Traditional leaders, healers, academics and activists have come together at a conference to look at the acceptance and inclusion of the LGBTI community in KwaZulu-Natal.
The Gay and Lesbian Network (GLN) hosted the conference in Pietermaritzburg from 27 to 29 June, with the goal of addressing discrimination, victimisation, lack of realisation of rights, and systematic failure of service providers to provide services to the province’s LGBTI community.
The conference also looked at ways of addressing misconceptions that power holders have over and within the LGBTI community as well as myths that have contributed greatly to hate crimes against the LGBTI community.
In a report on the event, GLN found that “traditional leaders have an understanding of the LGBTI community and some have varied ideas as to why some individuals are born ‘different’.”
It explained that, “This has ranged from astrology and aligning of stars playing a part to homosexuality being a lifestyle [that] will fade with time. We also found that homosexuality seems to be more acceptable when ancestors play a role in the way an individual behaves through their calling.”
Thirty-six traditional leaders and healers mainly from the province’s rural and peri-urban areas, such as Nkandla and KwaNxumalo, attended the conference, as did the Chief of KwaNgcolosi and the Chief of KwaNxamalala. Pastors representing the Zion and Shembe churches and academics from Gauteng were also in attendance.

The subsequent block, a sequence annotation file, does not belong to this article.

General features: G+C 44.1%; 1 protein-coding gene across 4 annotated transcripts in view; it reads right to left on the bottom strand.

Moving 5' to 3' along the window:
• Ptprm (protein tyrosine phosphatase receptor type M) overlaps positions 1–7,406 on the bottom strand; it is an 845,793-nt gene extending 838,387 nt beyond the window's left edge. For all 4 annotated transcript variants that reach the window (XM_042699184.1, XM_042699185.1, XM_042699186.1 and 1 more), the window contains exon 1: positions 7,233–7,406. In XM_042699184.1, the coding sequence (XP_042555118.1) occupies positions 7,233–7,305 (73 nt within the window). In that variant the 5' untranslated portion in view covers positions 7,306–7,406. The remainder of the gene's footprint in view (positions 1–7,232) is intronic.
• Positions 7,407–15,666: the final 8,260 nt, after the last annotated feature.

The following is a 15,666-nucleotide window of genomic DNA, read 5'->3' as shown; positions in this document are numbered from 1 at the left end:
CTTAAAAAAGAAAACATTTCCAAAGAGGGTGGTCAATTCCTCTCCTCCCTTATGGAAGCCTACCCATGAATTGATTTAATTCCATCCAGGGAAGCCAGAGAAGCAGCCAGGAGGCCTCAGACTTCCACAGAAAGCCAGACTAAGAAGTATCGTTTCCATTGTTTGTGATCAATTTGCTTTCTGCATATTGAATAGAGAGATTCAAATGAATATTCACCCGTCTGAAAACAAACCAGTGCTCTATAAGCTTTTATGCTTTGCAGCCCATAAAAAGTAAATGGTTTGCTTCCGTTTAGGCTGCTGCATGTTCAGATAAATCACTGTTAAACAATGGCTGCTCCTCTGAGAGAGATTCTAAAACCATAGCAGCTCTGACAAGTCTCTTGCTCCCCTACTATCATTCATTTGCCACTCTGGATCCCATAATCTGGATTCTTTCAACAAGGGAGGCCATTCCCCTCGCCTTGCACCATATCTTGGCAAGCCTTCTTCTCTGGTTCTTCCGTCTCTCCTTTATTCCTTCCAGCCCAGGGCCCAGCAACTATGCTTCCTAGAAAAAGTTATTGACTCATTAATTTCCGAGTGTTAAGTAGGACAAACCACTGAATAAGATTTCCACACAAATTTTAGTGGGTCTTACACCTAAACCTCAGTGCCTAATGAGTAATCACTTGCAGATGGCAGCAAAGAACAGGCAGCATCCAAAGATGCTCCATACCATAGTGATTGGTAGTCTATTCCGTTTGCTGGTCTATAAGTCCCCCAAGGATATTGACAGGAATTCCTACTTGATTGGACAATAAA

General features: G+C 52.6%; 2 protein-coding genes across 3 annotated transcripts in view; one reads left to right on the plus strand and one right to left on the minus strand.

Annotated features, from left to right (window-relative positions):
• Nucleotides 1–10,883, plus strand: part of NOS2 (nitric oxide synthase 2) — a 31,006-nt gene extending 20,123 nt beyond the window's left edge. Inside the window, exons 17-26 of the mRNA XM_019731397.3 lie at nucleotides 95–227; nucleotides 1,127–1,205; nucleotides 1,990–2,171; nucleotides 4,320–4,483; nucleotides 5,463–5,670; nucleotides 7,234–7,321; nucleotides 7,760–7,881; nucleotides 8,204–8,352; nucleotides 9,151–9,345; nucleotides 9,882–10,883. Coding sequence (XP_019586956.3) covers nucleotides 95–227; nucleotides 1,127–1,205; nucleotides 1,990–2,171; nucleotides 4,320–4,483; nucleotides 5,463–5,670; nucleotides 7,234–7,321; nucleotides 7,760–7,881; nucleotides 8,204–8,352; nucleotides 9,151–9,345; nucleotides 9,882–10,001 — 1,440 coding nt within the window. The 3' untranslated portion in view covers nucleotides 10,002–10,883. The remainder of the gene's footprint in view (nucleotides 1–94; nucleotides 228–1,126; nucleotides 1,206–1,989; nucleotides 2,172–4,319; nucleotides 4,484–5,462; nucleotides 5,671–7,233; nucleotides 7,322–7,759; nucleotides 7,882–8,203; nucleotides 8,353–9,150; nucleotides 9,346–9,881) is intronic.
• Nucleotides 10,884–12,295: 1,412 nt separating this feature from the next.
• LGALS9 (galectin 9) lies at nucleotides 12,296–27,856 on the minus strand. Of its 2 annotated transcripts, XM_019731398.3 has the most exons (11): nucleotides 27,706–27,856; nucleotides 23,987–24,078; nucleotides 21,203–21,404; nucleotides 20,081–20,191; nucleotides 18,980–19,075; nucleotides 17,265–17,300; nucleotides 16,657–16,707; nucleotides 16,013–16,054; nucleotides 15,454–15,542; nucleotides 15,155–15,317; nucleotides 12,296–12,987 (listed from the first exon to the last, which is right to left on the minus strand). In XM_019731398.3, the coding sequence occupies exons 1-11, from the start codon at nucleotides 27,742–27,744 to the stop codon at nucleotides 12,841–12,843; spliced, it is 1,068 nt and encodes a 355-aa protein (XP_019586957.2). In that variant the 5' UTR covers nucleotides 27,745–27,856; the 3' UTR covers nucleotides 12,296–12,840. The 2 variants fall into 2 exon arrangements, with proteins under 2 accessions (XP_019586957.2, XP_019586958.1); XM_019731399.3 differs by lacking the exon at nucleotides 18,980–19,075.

There is a need to approach sexuality and gender through an African perspective
Some of the topics that were discussed throughout the three-day conference included TB and HIV/Aids prevention in communities, increasing local participation and ownership in indigenous systems, the issue of land and LGBTI people, and discussing the viewpoint of homosexuality being unAfrican.
Research was presented by Lindiwe Khuzwayo (a PHD student at UNISA) in which she found that same-sex attractions have existed in precolonial times, but were kept hidden. The conference also included a gender and sexuality workshop and a screening session of the controversial film Inxeba to further explore homosexuality within the African context.
Through the conference, GLN said it had seen progress towards attaining its goals for the LGBTI community in the province. “We have created a space that allows the LGBTI youth to dialogue and converse with gatekeepers and power holders on issues that are affecting them as a marginalised community within their broader communities,” the organisation said.
GLN reported that the conference helped it realise that, “there is a need to indigenise our approach when implementing projects, moving away from the Western approach, into an Africanised approach. Respect for culture and tradition are the most important factors in the way we address discussions on homosexuality within our communities.”
The chiefs welcomed the engagement and agreed that there is a need to hold similar conferences in other areas of KZN in order to start the process of understanding and change. Traditional healers who attended also decided that they would like to establish an LGBTI forum within their traditional spaces.
“One of the greatest achievements was to combine the LGBTI, gatekeepers as well as traditional healers in one conference…” said GLN, adding that the conference allowed “LGBTI individuals to share their views about the gatekeepers and for the gatekeepers themselves to share their views about the LGBTI community.”
Despite its important work, GLN is experiencing severe funding difficulties and may have to close down within the next two months. It has appealed for financial support through an online fund-raising campaign here.